So what is the ultimate, deepest, best bottom line concerning stretching before workouts and injury prevention? To put it bluntly, there is no evidence at all to support the idea that pre-exercise stretching reduces the risk of injury; if you want to decrease your chances of getting hurt, the research indicates that upgrading your fitness and carrying out activities which decrease your muscles' active stiffness will probably do more than a flood-tide of pre-exercise stretching to keep the injury bug at bay. If you want to stretch, save it for your post-workout routine.
(1) 'Should Static Stretching Be Used During a Warm-Up for Strength and Power Activities?' Strength and Conditioning Journal, Vol. 24(6), pp. 33-37, 2002
(2) 'A Randomised Trial of Pre-exercise Stretching for Prevention of Lower-Limb Injury', Medicine and Science in Sports and Exercise, Vol. 32(2), pp. 271-277, 2000
(3) 'Injuries in Australian Army Recruits, Part III: The Accuracy of a Pretraining Orthopedic Screen in Predicting Ultimate Injury Outcome', Military Medicine, Vol. 162, pp. 481-483, 1997
(4) 'Effects of Static Stretching on the Maximal Length and Resistance to Passive Stretch of Short Hamstring Muscles', Journal of Orthopaedic Sports Physical Therapy, Vol. 14, pp. 250-255, 1991
(5) 'Viscoelastic Response to Repeated Static Stretching in the Human Hamstring Muscle', Scandinavian Journal of Medicine and Science in Sports, Vol. 5, pp. 342-347, 1995
(6) 'Rates and Risks for Running and Exercise Injuries: Studies in Three Populations', Research Quarterly for Exercise and Sport, Vol. 58, pp. 221-228, 1987
(7) 'Predicting Lower-Extremity Injuries among Habitual Runners', Archives of Internal Medicine, Vol. 149, pp. 2565-2568, 1989
(8) 'The Ontario Cohort Study of Running-Related Injuries', Archives of Internal Medicine, Vol. 149, pp. 2561-2564, 1989
(9) 'New Study Links Stretching with Higher Injury Rates', Running Research News, Vol. 10(3), pp. 5-6, 1994
(10) 'Muscle Damage Induced by Eccentric Contractions of 25% Strain', Journal of Applied Physiology, Vol. 70, pp. 2498-2507, 1991
(11) 'Acute Muscle Stretching Inhibits Maximal Strength Performance', Research Quarterly for Exercise and Sport, Vol. 69, pp. 411-415, 1998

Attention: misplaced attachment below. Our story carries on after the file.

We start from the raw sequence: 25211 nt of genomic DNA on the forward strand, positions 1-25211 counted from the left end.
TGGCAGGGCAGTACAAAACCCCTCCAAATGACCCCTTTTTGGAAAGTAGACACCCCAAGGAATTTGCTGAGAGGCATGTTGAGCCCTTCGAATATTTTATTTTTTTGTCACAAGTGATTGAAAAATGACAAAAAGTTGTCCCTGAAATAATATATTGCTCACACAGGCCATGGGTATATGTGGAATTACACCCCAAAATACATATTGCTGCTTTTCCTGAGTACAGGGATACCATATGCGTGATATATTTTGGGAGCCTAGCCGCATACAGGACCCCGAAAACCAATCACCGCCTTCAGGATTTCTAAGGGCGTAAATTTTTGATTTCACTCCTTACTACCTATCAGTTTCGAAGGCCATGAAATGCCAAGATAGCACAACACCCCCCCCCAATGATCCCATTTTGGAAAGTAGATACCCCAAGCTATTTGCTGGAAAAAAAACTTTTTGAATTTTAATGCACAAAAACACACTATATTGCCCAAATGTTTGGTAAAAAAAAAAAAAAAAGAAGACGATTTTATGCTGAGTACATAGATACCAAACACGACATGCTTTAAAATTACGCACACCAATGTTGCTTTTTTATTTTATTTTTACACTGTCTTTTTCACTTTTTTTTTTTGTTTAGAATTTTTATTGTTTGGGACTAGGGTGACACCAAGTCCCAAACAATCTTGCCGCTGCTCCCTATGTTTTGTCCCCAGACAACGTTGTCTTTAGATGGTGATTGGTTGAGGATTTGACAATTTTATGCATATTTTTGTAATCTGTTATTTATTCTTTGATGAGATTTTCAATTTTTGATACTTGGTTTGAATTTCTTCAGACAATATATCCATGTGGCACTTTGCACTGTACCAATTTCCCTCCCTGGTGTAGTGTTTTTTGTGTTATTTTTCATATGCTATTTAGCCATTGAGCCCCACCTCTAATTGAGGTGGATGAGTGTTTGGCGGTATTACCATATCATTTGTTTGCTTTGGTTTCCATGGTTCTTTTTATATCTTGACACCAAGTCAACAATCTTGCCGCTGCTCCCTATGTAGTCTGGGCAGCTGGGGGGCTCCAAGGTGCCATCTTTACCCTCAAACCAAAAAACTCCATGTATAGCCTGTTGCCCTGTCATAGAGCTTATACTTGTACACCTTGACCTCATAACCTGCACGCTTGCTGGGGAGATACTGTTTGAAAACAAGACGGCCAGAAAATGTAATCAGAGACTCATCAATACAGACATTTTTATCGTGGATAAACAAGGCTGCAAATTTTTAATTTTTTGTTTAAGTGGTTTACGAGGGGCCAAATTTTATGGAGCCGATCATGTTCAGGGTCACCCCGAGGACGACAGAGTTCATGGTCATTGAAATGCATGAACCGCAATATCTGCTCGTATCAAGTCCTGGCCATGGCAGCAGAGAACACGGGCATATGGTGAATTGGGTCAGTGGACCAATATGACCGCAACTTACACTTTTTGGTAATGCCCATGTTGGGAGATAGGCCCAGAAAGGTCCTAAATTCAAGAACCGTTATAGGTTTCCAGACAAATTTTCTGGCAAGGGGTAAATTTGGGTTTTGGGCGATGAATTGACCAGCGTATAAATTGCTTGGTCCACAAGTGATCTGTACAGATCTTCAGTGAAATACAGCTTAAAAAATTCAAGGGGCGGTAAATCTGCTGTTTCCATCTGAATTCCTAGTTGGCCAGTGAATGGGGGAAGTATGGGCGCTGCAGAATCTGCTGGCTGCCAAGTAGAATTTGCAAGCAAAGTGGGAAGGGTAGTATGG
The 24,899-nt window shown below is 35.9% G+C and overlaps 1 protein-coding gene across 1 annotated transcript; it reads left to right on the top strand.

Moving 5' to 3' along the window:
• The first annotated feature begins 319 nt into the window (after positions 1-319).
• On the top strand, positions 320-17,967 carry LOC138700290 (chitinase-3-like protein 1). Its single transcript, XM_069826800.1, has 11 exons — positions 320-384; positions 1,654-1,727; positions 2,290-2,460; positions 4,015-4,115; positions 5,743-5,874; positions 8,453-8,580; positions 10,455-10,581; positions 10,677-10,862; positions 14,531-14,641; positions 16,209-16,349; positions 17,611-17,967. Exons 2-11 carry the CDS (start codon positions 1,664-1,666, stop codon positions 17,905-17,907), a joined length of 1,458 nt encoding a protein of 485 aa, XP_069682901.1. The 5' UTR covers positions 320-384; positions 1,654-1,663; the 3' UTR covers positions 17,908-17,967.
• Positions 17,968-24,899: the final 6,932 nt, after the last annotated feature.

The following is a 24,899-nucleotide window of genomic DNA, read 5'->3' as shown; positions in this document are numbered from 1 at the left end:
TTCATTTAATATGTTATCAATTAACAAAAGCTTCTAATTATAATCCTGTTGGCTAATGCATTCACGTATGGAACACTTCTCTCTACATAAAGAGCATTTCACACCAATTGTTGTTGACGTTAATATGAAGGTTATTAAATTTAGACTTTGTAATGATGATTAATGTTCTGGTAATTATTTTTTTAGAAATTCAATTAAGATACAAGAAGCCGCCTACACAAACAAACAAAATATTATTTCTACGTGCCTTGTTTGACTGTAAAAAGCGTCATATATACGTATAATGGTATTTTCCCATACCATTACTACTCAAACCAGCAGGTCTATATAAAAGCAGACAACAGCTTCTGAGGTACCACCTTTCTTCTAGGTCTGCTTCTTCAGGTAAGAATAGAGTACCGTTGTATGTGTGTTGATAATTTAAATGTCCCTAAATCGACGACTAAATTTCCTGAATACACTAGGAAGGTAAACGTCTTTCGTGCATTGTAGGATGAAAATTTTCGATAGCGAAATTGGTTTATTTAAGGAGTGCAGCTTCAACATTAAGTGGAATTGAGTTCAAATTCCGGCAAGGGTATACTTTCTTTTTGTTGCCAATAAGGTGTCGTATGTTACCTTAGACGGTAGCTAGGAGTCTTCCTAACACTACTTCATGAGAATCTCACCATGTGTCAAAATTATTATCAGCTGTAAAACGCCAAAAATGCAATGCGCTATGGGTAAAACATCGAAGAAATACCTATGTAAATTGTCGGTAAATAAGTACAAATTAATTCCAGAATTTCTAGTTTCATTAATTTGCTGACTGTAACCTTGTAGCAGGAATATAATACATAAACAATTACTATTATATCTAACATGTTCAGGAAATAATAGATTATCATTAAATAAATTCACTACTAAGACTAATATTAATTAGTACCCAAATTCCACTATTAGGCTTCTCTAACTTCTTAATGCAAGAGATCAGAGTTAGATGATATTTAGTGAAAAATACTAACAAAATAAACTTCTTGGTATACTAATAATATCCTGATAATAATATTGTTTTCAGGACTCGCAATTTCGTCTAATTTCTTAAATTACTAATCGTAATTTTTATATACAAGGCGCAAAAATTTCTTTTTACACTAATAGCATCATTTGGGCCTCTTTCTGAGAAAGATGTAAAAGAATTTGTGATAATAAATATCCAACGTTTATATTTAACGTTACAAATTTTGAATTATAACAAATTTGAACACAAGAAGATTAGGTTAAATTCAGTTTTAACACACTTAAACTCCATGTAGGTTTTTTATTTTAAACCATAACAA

(12) 'Identification of a Threshold for Skeletal Muscle Injury', American Journal of Sports Medicine, Vol. 22, pp. 257-261, 1994
(13) 'Influences of Strength, Stretching and Circulatory Exercises on Flexibility Parameters of the Human Hamstrings', International Journal of Sports Medicine, Vol. 18, pp. 340-346, 1997
(14) 'Physiology of Range of Motion in Human Joints: A Critical Review', Critical Reviews in Physical and Rehabilitative Medicine, Vol. 6, pp. 131-160, 1994
(15) 'Strength, Flexibility, and Athletic Injuries', Sports Medicine, Vol. 14, pp. 277-288, 1992
(16) 'Flexibility and Its Effects on Sports Injury and Performance', Sports Medicine, Vol. 24(5), pp. 289-299, 1997
(17) 'Effect of Passive Stretching and Jogging on the Series Elastic Muscle Stiffness and Range of Motion of the Ankle Joint', British Journal of Sports Medicine, Vol. 30, pp. 313-318, 1996
(18) 'Passive Properties of Human Skeletal Muscle during Stretch Maneuvers', Scandinavian Journal of Medicine and Science in Sports, Vol. 8, pp. 65-77, 1998
(19) 'Stretching during Warm-Up: Do We Have Enough Evidence?', Journal of Physical Education, Recreation, and Dance, Vol. 70(7), pp. 24-27, 1999
(20) 'Investigation into the Effect of Static Stretching on the Active Stiffness and Damping Characteristics of the Ankle Joint Plantar Flexors', Physical Ther. Sport, Vol. 2, pp. 15-22, 2001
(21) 'Thermal Effects of Skeletal Muscle Tensile Behavior', American Journal of Sports Medicine, Vol. 21(4), pp. 517-522, 1993
(22) 'Dynamic Warm-Ups', Sports Coach, Vol. 24(1), pp. 20-22, 2001